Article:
Werner Bischof finished his work on it in New York in February, 1954, sent the layout and captions off to Zurich, and departed by jeep for what was to have been a year’s photographic trip to Latin America. His trip ended abruptly on May 16th, high in the Peruvian Andes, when a car carrying him and two companions went over a 1500 foot cliff.

I was filled with sadness when I read this. How grateful we should be for each day we live, for how abruptly it may end. To the nostalgia evident in this photo was added the knowledge of the observer’s sudden end. What a loss we feel, when we open the book, for this photo is but the portal to an inestimable treasure of images of Japan by this great photographer.

Werner Bischof, one of the half-dozen most brilliant photographers of his generation, spent almost two years photographing every corner of Japan, every aspect of Japanese life. Out of the many thousands of pictures he took, the 109 most beautiful examples of his work have been assembled in this book.

You will search in vain on the web for these images, which is quite astonishing given their quality. The image above is to my knowledge the only one on the web and I hope I don’t get into trouble for it. But it is the shame of the world that his work is not better known and if this post and this photo introduce you to him then it will be a very great good and I hope I will be forgiven.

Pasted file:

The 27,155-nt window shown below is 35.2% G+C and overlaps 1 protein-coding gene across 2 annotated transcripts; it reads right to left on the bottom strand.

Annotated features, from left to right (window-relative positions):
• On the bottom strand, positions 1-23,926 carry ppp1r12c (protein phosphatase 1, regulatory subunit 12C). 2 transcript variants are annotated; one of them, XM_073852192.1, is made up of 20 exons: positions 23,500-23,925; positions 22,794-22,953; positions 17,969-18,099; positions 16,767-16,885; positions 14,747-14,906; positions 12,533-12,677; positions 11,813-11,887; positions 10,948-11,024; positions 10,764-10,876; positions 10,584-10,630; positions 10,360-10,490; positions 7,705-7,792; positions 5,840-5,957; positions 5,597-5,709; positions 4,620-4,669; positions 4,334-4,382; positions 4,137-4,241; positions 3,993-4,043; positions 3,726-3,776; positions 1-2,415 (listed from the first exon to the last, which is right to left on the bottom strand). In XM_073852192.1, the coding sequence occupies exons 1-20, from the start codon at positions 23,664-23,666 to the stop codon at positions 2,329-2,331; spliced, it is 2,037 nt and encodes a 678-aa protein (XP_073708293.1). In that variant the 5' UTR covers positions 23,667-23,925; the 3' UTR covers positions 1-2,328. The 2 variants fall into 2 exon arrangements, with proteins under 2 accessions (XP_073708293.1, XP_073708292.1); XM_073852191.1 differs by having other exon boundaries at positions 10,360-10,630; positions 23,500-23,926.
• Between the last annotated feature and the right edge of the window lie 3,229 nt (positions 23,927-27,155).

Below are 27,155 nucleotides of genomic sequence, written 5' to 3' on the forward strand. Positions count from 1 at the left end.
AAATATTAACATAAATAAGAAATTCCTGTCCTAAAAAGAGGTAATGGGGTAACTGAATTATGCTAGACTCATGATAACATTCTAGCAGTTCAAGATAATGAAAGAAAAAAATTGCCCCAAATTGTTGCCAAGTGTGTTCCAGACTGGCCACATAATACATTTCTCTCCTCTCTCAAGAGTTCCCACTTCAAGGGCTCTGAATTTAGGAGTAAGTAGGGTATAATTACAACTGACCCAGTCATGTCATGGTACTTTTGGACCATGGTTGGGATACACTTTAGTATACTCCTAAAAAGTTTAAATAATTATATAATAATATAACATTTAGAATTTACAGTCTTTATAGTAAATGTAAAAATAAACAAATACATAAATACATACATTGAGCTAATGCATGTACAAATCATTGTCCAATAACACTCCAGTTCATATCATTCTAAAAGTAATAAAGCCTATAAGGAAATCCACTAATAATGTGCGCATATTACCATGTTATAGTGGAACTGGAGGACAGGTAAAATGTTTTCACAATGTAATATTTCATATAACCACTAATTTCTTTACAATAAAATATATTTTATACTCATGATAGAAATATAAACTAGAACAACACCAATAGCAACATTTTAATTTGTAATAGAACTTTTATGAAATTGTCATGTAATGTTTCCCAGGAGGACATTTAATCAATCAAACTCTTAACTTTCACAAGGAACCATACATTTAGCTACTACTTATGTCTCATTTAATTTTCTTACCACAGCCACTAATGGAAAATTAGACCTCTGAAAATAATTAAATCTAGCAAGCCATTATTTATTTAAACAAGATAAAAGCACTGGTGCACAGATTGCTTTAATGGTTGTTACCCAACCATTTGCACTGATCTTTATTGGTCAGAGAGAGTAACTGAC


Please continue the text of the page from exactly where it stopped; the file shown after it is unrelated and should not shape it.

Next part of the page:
10 Places to Find Free Philosophy and Healing Courses Online

This is a guest post from Bailey Harris. Bailey writes about health insurance quotes and related topics for

If you have been looking for new ways to harness your inner strength and increase your health and happiness or if you are just interested in exploring philosophical topics, there are many different free classes that you can take online. Here are 10 free internet and email courses to check out in your spare time.

Classics in Western Philosophy - This free online course from the Massachusetts Institute of Technology is designed to introduce students to Western philosophical tradition through the works of philosophers like Plato, Aristotle, Kant, Hume, and Descartes. Course materials include reading lists, lecture notes, assignments, exams, and other study aids.